The other day Andy, our creative director, said something that had been festering in my gut for a while. Something that turns me into an anxious, fidgety wreck every time I receive a new brief. Something that makes me want to smash my MacBook with my iPhone.
His words were:
“We’re not going to do our best work by looking at our computers all day”.
In an industry where tight budgets and even tighter deadlines demand the right answers yesterday, the easy thing to do is to get in the comfortable, familiar posture of mouse in one hand and detox smoothie in the other (new year, new meh) and scroll through the internet. Because the internet has all the answers. Good old internet.
What the internet is good for is finding information. Today we have more of the universe at our fingertips than ever – clever sparks that ignite our brains into action are only a click away. But I fear what we’re gaining in online mental ignition, we’re losing in real life experience. And real life experience is what reveals the hidden truths that turn these sparks of cleverness into great ideas. The fresh ideas that resonate with real people in the real world.
What we can learn from David Simon.
David Simon is the genius behind the hugely respected US TV series The Wire. In 1988, David took a year out from being a crime journalist at the Baltimore Sun to write the factual book Homicide: A Year on the Killing Streets. This book was followed by two more books and a TV miniseries, The Corner. Then came The Wire in 2002. Regularly cited as the greatest TV drama ever made, The Wire was most notable for its gritty realism and shockingly truthful depiction of urban life both sides of the law. Like all good writers, David spent years studying his subject. But it wasn’t time spent reading about what was happening on the streets that gave him his spark, it was the year he spent shadowing the Baltimore Police Department. A year strapped into a bulletproof vest attending the aftermaths of murders, robberies and drug overdoses – he even assisted in an arrest when one of the cops he was riding with got trapped by a faulty seat belt. David learnt the lexicon of the corner kids first hand. He went on boozy benders with the cops who’d accepted him as one of their own. He discovered with his own eyeballs the hidden truths of life as a cop, a drug dealer and a junkie, all of which gave The Wire’s storylines unrivalled plausibility. The result was not just the realest depiction of ‘cops and robbers’ ever made, but the most complete analysis of inner city life ever seen in popular culture.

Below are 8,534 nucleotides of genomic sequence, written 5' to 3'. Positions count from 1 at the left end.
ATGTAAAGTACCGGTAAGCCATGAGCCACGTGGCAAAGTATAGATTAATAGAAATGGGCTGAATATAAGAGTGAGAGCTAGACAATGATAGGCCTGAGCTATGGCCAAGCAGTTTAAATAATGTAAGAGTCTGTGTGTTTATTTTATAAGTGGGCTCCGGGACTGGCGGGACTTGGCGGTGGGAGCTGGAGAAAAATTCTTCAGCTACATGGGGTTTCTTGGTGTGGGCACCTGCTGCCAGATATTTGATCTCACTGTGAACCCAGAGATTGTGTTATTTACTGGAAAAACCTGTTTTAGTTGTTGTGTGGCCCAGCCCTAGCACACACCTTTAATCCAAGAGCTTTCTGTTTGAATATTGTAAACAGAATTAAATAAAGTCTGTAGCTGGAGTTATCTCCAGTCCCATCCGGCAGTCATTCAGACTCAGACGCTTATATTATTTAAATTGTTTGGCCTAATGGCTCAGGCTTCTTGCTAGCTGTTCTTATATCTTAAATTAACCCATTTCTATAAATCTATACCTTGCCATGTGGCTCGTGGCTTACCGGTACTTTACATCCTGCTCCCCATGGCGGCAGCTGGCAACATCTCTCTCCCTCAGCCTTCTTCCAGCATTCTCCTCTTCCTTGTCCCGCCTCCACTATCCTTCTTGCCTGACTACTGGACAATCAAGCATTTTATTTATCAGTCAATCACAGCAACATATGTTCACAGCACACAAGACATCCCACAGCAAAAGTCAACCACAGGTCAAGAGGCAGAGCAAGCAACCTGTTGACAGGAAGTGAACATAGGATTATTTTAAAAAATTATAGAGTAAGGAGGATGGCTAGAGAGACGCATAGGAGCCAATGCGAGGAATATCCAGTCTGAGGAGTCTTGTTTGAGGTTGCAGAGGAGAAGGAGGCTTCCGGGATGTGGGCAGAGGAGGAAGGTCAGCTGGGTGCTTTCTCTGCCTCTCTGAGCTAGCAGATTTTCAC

Now, I’m not comparing the writing of a seminal piece of TV literature with the selling of soap through tweets. What I am doing, in addition to revealing my unhealthy obsession with The Wire, is showing that all the reading, watching, interviewing and internetting in the world cannot replicate personal experience. Have you used the product you’ve been briefed to sell? If you’re asked to advertise the benefits of swimming, then go for a swim and see how it makes you feel. These personal experiences are the truths that make our work real and effective.
On the other side of the same hand, our experiences don’t necessarily have to be directly linked to the brief. Go to an exhibition or museum, listen to what people are talking about on the bus. Just get out into the real world and experience the good and the bad for yourself. If anything, the distraction of doing stuff other than work will let the clever internet sparks fester in your subconscious until something you see, touch, feel or hear sets off a ‘eureka’ moment – where you discover an unexpected connection between what you’re selling and something interesting, funny or emotional that people can relate to.
In my opinion, getting out of the office is the difference between creating good work and influencing people with great work made of intricate, everyday truths. It’s why I’m now about to ask if I can have the afternoon off to go paintballing. Wish me luck.